People are often uncertain if they can change their existing ducted evaporative air conditioning over to the ducted reverse cycle air conditioning or HVAC system with the same outlets and ducts. The truth is, you cannot do that.
Why Switch to the Reverse Cycle
- The reverse cycle outlets or grilles are generally placed near the windows far from the doors. This lets the air to control and condition the heat or cold which enters straightaway from the windows. For the reverse cycle system, the airflow is required to travel a little longer from the outlet to the return air grille. In case the outlet is located beside the door, the air would just be sucked back beneath the door, to the return air grille with hot spots near the window.
- One of the problems with the evaporative grilles is that they are generally situated next to doorways. The airflow within the evaporative units requires taking the longest paths into the room and out through the windows. Whereas if they are placed beside the windows, the air would just flow out and the doors and other corners of the rooms would have these hot spots.
- You should not place the reverse cycle air conditioning systems in a place where your duct evaporative grille was formerly positioned. As it will drastically reduce the effectiveness of the system and its capacity. This is why it is best to start afresh and place the new reverse cycle AC grilles in the appropriate location that is required. For this, you may have to paint and patch the holes in the ceiling as you have to remove the old evaporative AC, which can be an expensive affair.
- For installing the reverse AC system, add extra grilles and leave them near the doorways or near the window.
Things to Consider while Swapping the Systems
There are a few problems that may crop up while planning to switch from the evaporative air conditioning to the reverse cycle air conditioning systems. These are:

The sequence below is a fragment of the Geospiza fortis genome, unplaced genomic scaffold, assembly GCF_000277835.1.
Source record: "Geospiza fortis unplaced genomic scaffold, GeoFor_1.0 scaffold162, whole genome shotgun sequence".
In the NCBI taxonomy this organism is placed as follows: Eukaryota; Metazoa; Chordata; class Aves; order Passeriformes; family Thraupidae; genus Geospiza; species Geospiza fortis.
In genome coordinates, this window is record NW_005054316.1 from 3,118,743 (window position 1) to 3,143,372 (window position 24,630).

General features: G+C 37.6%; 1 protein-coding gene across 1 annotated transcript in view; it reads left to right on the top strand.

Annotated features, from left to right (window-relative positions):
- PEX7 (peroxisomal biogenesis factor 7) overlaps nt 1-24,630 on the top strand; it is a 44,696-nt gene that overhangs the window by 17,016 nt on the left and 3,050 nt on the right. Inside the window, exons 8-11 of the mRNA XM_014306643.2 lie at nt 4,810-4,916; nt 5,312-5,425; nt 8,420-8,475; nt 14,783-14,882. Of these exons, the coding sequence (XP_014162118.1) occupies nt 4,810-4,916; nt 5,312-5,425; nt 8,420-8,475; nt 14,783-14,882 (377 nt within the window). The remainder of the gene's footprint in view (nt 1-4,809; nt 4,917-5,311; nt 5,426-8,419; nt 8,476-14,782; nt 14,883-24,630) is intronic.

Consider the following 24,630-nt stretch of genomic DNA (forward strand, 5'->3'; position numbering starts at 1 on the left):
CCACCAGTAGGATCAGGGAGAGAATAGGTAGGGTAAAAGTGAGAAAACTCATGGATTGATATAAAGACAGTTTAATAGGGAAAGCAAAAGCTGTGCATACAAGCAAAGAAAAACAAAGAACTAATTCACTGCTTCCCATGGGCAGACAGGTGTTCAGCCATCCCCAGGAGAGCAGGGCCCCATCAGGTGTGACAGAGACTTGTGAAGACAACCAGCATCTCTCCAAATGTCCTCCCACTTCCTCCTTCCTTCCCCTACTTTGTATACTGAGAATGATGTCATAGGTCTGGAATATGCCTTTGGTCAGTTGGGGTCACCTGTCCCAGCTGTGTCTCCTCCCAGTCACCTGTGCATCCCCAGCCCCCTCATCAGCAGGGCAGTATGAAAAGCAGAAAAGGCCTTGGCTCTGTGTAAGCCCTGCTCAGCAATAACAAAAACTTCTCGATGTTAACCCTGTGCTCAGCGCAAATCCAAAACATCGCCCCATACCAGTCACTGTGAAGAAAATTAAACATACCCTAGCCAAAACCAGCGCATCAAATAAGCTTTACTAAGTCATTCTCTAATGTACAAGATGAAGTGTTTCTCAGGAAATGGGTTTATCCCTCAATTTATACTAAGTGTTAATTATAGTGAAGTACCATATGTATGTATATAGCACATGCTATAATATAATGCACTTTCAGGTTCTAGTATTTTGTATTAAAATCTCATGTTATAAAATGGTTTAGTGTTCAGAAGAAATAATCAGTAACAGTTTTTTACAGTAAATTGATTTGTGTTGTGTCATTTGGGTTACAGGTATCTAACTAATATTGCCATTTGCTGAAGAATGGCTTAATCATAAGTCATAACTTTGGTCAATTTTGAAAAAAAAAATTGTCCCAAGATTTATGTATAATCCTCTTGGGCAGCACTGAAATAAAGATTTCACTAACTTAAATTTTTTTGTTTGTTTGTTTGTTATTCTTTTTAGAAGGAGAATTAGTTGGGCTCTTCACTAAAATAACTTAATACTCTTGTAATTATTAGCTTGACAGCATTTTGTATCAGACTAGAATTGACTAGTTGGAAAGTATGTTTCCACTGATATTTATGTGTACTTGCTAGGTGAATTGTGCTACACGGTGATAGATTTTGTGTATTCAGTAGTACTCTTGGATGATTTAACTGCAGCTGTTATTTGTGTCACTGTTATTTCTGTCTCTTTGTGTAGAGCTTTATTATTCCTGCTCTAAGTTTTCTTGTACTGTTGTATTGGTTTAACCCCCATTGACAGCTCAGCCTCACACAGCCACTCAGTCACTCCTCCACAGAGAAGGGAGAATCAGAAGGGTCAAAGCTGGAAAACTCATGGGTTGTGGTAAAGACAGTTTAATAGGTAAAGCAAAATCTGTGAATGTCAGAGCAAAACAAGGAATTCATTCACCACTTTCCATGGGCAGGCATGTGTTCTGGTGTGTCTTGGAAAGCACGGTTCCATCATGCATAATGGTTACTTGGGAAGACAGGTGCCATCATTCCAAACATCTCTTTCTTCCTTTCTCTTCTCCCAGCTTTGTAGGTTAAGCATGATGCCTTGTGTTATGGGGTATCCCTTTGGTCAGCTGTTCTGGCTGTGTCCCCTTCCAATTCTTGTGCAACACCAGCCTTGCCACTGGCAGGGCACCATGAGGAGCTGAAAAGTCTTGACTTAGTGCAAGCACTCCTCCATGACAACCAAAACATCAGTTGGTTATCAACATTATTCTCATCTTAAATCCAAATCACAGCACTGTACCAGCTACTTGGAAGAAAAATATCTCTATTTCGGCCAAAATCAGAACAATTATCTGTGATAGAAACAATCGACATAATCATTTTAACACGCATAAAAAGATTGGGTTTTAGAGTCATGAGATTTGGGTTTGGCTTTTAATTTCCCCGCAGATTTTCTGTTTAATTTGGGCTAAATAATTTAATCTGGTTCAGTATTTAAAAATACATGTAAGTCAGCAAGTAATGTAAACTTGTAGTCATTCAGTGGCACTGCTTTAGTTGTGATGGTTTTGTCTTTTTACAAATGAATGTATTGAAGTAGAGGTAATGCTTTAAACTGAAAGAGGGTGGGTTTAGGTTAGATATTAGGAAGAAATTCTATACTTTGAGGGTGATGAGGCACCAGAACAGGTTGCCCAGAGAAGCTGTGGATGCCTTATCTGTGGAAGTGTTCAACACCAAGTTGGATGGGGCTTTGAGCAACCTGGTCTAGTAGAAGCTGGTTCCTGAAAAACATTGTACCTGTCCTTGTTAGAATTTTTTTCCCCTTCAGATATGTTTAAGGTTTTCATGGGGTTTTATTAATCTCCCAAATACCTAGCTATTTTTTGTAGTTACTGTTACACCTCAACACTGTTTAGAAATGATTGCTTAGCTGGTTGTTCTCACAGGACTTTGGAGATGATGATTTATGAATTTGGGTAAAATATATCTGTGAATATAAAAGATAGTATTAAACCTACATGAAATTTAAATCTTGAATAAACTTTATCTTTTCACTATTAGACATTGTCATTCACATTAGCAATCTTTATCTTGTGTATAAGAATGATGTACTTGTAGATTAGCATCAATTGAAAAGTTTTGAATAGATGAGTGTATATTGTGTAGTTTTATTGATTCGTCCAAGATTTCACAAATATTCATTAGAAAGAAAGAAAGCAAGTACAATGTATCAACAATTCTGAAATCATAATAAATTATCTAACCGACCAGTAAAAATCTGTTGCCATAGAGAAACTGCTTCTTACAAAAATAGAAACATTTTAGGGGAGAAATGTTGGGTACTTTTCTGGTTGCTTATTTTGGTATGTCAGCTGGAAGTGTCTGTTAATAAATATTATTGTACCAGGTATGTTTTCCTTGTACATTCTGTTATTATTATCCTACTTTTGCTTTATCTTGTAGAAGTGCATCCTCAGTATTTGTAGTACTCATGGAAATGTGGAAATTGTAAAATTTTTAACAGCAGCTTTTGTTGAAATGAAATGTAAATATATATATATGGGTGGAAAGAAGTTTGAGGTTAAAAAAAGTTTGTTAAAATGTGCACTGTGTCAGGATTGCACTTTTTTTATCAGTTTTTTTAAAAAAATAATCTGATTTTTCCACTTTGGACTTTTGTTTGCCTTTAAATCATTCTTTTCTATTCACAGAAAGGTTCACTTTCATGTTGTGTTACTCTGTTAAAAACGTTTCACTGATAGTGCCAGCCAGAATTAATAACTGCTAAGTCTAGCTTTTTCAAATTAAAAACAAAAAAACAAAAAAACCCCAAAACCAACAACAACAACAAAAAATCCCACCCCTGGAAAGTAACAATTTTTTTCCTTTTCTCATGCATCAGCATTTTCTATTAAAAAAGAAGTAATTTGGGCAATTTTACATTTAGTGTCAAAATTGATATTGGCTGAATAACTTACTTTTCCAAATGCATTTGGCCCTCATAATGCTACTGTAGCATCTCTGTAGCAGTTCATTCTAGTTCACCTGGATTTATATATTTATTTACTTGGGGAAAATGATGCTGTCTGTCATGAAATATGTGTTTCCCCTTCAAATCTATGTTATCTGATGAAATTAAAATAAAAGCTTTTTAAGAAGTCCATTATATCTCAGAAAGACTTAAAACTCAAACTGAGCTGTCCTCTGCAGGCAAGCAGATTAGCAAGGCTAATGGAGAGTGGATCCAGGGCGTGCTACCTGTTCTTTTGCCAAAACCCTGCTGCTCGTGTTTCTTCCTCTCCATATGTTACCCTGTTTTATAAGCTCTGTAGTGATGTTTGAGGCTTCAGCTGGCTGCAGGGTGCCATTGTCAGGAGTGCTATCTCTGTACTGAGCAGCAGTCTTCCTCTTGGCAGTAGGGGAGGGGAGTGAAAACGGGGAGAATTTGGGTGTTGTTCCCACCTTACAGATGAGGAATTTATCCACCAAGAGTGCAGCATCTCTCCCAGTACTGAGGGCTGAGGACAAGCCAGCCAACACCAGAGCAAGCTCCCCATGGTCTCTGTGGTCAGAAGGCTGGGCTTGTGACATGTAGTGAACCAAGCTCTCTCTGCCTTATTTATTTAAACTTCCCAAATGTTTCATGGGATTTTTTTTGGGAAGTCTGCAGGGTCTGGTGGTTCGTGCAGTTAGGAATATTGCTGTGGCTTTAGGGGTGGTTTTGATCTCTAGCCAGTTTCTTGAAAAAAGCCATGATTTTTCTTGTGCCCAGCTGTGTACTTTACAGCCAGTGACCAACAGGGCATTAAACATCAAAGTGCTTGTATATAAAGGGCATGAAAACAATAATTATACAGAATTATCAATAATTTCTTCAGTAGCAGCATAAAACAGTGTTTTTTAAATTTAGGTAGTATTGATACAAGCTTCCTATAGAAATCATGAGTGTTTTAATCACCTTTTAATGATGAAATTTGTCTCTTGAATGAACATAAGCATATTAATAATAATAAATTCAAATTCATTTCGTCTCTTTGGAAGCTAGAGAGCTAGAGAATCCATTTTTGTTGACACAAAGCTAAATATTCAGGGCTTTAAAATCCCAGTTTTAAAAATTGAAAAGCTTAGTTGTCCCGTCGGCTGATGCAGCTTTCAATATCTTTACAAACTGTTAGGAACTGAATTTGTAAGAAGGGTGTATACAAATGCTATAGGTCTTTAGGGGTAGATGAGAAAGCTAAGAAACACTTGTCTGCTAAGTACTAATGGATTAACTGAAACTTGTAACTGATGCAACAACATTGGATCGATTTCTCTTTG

- You cannot use the old ducting system. You need to let it go. The ducts that are used for the evaporative units are much larger than the ones which are required for the reverse cycle duct air conditioners. The evaporative air conditioners use ducting of about 16 to 20 inches. It require such a large size because the air blows very fast. This draws in air which has a volume of around 40 times the cubic area of your home per hour. Ducting for the reverse cycle systems is generally around 12 inches in diameter because the reverse cycle systems are slower than evaporative parallels.
- Another drawback of the evaporative ducting system is that it is slightly insulated, if at all. The ducting for reverse cycle systems should always be at least 2 inches as it preserves the cooling or heating, and prevents condensation.
If you are looking forward to swapping your present evaporative system to a brand new reverse cycle ducted system, it is best to do your homework. Get a few quotes so that the costs can be estimated and have the ceiling painted before work begins. If the contractors tell you that they will just be able to swap systems rather than using the existing outlets and ducts, remember to ask a lot of questions to have all your queries answered because you are paying good money to install the reverse cycle air conditioning systems, but if it does not work efficiently, the professionals may not be around to help.
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